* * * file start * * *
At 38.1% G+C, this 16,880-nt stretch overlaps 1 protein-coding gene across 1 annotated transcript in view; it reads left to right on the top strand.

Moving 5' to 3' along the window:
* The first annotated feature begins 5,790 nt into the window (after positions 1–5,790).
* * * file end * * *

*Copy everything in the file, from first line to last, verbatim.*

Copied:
At 38.1% G+C, this 16,880-nt stretch overlaps 1 protein-coding gene across 1 annotated transcript in view; it reads left to right on the top strand.

Moving 5' to 3' along the window:
* The first annotated feature begins 5,790 nt into the window (after positions 1–5,790).